"The president's a nice guy, but he's never had a job in the private sector," Romney often says. "He's never created a job. I think it helps to have had a job to create a job."

But did he create jobs? And where did he create them? Here or in Asia?

Last Thursday, Tom Hamburger wrote a story in The Washington Post headlined, "Romney's Bain Capital Invested in Companies That Moved Jobs Overseas."

The story began: "Mitt Romney's financial company, Bain Capital, invested in a series of firms that specialized in relocating jobs done by American workers to new facilities in low-wage countries like China and India."

The next day, Michael Luo and Julie Creswell published a story in The New York Times under the headline, "Companies' Ills Did Not Harm Romney's Firm."

The key paragraph in the story stated that of the 40 U.S. companies in which Bain held a majority stake during Romney's tenure, "at least seven eventually filed for bankruptcy while Bain remained involved, or shortly afterward. ... In some instances, hundreds of employees lost their jobs. In most of those cases, however, records and interviews suggest that Bain and its executives still found a way to make money."

Two days after that, Michael Kranish and Beth Healy of the Boston Globe published a story headlined, "The Story Behind Romney and the Junk Bond King."

The junk bond king was the infamous Michael Milken, who headed Drexel Burnham Lambert Inc. and ended up being sentenced to 10 years in prison and ordered to pay $600 million in fines and restitution for securities fraud.

At the time of Romney's financial dealings with Milken, the Globe reported, "it was widely known that Milken and his company were under federal investigation, yet Romney decided to go ahead with the deal ... saying, "It was fun while it lasted."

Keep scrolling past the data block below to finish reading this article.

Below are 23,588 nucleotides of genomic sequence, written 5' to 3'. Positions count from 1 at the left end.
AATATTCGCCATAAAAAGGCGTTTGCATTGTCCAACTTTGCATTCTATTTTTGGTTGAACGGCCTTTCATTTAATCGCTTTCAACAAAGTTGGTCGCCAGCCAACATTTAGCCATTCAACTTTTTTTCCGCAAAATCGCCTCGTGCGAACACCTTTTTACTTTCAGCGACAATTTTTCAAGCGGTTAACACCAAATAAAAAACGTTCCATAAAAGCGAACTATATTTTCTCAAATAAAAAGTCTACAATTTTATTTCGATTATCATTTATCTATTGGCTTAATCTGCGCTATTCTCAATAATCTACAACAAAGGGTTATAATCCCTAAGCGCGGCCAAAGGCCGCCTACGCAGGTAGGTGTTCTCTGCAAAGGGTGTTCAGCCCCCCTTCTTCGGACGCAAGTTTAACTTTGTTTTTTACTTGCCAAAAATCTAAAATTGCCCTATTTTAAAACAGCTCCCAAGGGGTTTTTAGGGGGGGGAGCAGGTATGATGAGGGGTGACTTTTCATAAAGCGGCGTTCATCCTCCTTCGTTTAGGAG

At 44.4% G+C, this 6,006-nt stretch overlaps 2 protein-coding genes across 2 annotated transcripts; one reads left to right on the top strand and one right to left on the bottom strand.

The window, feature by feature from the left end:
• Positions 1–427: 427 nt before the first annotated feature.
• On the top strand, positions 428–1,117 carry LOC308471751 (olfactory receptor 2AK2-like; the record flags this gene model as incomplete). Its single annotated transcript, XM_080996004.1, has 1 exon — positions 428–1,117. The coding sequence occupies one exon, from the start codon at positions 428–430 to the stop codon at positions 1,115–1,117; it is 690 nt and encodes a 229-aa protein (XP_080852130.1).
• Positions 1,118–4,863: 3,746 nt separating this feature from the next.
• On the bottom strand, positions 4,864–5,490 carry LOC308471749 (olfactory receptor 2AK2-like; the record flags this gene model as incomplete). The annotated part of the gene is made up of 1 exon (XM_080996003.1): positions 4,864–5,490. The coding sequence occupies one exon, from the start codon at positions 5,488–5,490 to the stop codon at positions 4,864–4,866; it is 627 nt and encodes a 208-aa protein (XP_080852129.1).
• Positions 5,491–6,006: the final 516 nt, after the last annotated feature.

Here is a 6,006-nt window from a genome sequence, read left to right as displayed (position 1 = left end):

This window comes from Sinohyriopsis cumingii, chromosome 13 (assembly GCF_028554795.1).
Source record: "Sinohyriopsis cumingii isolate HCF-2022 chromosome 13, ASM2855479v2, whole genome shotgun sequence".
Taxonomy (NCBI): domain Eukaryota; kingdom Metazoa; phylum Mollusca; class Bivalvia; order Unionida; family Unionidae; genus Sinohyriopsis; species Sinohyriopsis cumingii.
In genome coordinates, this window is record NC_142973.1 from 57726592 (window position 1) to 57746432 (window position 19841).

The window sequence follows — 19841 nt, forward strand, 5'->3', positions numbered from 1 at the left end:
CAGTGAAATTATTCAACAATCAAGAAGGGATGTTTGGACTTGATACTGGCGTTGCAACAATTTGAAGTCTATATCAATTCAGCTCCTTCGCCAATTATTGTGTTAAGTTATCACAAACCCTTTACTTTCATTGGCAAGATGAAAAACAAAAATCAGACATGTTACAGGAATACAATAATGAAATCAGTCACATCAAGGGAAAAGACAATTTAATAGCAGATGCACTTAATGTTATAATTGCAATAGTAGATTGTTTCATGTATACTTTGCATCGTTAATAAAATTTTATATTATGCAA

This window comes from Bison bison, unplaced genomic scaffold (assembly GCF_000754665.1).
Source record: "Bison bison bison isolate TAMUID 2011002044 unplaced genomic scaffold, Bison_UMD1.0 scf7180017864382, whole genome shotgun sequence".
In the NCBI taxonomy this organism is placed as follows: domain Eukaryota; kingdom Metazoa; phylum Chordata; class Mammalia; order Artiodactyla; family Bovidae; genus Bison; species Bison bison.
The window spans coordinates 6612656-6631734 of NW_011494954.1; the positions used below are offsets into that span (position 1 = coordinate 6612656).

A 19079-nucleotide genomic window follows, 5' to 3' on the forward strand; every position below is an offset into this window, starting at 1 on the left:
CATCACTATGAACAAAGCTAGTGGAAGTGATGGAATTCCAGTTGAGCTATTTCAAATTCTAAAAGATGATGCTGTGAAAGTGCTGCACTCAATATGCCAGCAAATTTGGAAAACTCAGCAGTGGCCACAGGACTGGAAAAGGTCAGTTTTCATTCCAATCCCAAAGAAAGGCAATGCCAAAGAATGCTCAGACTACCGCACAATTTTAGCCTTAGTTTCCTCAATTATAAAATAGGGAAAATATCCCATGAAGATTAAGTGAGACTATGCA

Romney used the money he got from Milken's company "to turn a $10 million investment into a $175 million profit for himself, his partners and his investors."

The killer quotation in the story comes from Marc Wolpow, "a former Drexel employee who was involved in the deal and later was hired by Romney to work at Bain Capital."

"Mitt, I think, spent his life balanced between fear and greed," Wolpow said. "He knew that he had to make a lot of money to launch his political career."

The Romney campaign has mounted a defenses to these stories, but its greatest luck so far is that the public often does not focus on stories that are both lengthy and deal with complex financial matters.

People often demand that the media dig out the "truth" rather than just deal in "he said/ she said" stories, but the public has to be willing to read, listen and absorb the truth.

You can lead the public to water, but you can't make it drink.

Yet the Romney campaign has to be worried about how many more shoes are going to drop. After a while, the public develops an impression of a candidate, even if it doesn't follow the details behind that impression.

Those people who think this election is going to be determined by the unemployment figure released on the Monday before Election Day are wrong. You can't beat an incumbent president with a statistic. You have to beat him with a better choice.

And if that choice is between Obama and the guy who balanced his life between "fear and greed," then Obama has a real chance.

Every weekday JewishWorldReview.com publishes what many in Washington and in the media consider "must reading." Sign up for the daily JWR update. It's free. Just click here.

Comment on Roger Simon's column by clicking here.

Roger Simon Archives

© 2009, Creators Syndicate